When Mallorie Brodie and Lauren Lake were college students at Canada’s Western University, they’d get up early and go “crane hunting,” as they called it, around southwestern Ontario.
“We’d drive around before class and spot large construction sites,” said Brodie. The two, now both 24, would interview workers — builders, managers, contractors — about what frustrations they encountered when trying to get a job done.
What emerged over eight months of research was that communication within the industry was decidedly analog.
Contractors were keeping track of to-do lists on sticky notes, and nailing scribbled plans to walls. The more organized of the bunch kept spreadsheets of different tasks, then emailed or phoned in requests to the appropriate subcontractors.
There was plenty of room for improvement. Enter Bridgit, Brodie and Lake’s technology startup, which has just raised a $1.7 million seed round.
Bridgit’s web and mobile platform acts as a digital “punch list,” to use the industry term for a document tracking incomplete or incorrect tasks on a construction project.
“With so many moving parts on a job site, so much can go wrong,” Brodie said. “Maybe drywall went up 6 inches to the right of where it should be, so needs to be taken down. Maybe there are cracked tiles.”
Since its 2014 launch, Bridgit has signed up more than 100 contractors, including large companies in U.S. markets like Miami, with its constant condominium development, and Seattle, where Compass Construction uses it on 18 active projects.
The startup’s also racked up accolades, including a big win at Google’s first Demo Day for women entrepreneurs. Brodie and Lake beat out 450 applicants from 40 countries to make the final group of 11 teams picked to pitch at the event.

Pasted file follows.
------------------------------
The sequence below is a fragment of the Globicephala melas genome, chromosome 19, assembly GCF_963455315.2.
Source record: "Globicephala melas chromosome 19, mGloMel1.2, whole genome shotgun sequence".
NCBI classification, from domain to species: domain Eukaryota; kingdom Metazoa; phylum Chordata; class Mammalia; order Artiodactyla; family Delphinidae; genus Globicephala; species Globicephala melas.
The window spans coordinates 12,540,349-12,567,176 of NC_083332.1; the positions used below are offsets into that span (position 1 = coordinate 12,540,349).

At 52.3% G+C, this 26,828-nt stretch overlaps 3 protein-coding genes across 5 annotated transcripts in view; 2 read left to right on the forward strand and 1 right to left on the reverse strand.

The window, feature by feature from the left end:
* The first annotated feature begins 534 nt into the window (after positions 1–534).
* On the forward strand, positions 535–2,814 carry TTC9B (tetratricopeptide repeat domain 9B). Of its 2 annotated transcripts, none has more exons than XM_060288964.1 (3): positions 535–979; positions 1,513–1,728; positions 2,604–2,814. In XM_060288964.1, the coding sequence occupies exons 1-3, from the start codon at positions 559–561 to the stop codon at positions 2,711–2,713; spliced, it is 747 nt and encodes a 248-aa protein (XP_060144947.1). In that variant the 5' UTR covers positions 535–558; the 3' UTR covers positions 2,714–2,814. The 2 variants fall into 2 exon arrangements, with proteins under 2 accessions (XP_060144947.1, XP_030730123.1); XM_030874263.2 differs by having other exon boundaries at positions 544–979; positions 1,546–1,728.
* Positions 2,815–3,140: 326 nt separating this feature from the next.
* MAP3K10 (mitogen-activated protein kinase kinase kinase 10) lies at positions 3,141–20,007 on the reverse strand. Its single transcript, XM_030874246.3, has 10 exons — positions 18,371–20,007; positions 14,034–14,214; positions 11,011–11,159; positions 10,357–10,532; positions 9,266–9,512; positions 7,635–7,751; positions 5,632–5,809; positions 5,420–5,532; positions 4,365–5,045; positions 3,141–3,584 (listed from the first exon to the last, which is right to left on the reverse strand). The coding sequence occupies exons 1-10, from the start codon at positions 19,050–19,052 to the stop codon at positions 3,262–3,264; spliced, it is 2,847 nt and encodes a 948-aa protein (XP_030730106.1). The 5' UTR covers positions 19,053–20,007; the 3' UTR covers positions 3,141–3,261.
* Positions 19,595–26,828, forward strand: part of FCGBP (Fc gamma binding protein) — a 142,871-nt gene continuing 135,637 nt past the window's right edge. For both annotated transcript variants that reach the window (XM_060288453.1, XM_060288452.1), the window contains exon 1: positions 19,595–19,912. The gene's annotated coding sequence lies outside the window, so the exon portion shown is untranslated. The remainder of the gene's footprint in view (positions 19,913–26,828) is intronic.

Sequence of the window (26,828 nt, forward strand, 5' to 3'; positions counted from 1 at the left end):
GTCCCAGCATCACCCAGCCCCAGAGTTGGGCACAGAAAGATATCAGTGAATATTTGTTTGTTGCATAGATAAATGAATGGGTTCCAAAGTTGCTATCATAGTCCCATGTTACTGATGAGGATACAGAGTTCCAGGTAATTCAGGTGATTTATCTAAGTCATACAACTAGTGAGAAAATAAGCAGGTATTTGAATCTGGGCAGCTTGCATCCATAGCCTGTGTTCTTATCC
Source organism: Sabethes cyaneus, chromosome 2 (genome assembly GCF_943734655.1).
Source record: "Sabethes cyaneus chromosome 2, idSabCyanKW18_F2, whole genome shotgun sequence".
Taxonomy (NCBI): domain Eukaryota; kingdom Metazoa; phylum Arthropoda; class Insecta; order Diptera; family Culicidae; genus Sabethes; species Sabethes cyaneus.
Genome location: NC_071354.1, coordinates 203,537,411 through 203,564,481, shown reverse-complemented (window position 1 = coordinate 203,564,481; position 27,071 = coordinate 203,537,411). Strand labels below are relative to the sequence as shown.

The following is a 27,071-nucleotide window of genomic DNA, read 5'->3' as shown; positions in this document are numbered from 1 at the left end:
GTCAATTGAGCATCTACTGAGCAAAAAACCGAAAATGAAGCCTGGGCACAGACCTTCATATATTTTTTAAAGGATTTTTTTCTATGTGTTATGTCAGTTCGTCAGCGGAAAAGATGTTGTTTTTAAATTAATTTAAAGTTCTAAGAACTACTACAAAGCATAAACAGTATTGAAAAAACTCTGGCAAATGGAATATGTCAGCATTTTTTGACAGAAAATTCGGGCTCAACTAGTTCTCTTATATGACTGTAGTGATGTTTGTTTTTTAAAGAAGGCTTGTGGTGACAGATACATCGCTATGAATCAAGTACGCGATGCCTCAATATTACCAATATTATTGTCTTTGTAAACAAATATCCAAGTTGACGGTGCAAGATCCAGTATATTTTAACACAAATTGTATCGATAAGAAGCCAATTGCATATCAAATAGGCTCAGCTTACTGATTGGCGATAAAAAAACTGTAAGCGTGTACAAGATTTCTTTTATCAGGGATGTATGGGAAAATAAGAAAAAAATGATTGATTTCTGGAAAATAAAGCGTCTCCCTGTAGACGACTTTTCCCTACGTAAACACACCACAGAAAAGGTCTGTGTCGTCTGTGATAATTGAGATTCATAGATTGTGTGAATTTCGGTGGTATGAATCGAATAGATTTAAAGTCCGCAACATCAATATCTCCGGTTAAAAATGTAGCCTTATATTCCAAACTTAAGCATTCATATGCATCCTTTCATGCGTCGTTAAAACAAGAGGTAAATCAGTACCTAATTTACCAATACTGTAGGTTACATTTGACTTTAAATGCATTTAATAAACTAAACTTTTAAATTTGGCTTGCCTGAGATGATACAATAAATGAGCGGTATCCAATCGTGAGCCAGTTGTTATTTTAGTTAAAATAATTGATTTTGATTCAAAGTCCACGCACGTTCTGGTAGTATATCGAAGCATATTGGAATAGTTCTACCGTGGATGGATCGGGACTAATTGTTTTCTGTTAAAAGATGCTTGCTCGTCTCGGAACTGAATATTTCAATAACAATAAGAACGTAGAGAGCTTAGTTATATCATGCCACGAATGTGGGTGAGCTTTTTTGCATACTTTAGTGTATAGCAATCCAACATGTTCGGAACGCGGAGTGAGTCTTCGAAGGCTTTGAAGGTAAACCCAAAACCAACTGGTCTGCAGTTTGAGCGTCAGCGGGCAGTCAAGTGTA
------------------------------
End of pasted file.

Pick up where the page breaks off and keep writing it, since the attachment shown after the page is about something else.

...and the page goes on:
Chicago’s Hyde Park Venture Partners led this month’s $1.7 million round, with Vancouver’s Vanedge Capital also participating. Existing investors include New York angel Joanne Wilson, known for investing in women-led businesses, and Rypple co-founder Daniel Debow.
While Brodie and Lake have no plans to leave Canada’s tech hub of Kitchener-Waterloo, they said they’ll use part of the funding to acquire more U.S. customers, as well as adding engineers and salespeople to their team of 17.
Both women grew up in families with roots in the steel, construction and real estate sectors. Brodie studied entrepreneurship in college; Lake focused on civil construction engineering.
Nevertheless, they’ve been greeted with the occasional quizzical look when they tell people they run a tech startup focused on the construction industry.
“We have a much higher proportion of male than female customers,” said Brodie, noting that she’s been careful that her own staff is 50% women, including engineers.
Still, she can’t remember any contractors on job sites reacting with particular shock at two 20-year-old women jumping out of a pick-up truck when she and Lake went “crane hunting” in the early days.
“They weren’t surprised that we were women,” Brodie said. “They were surprised that anyone at all was coming to help them with their everyday life. They were very open to it — and open to referring us.”Read Original Article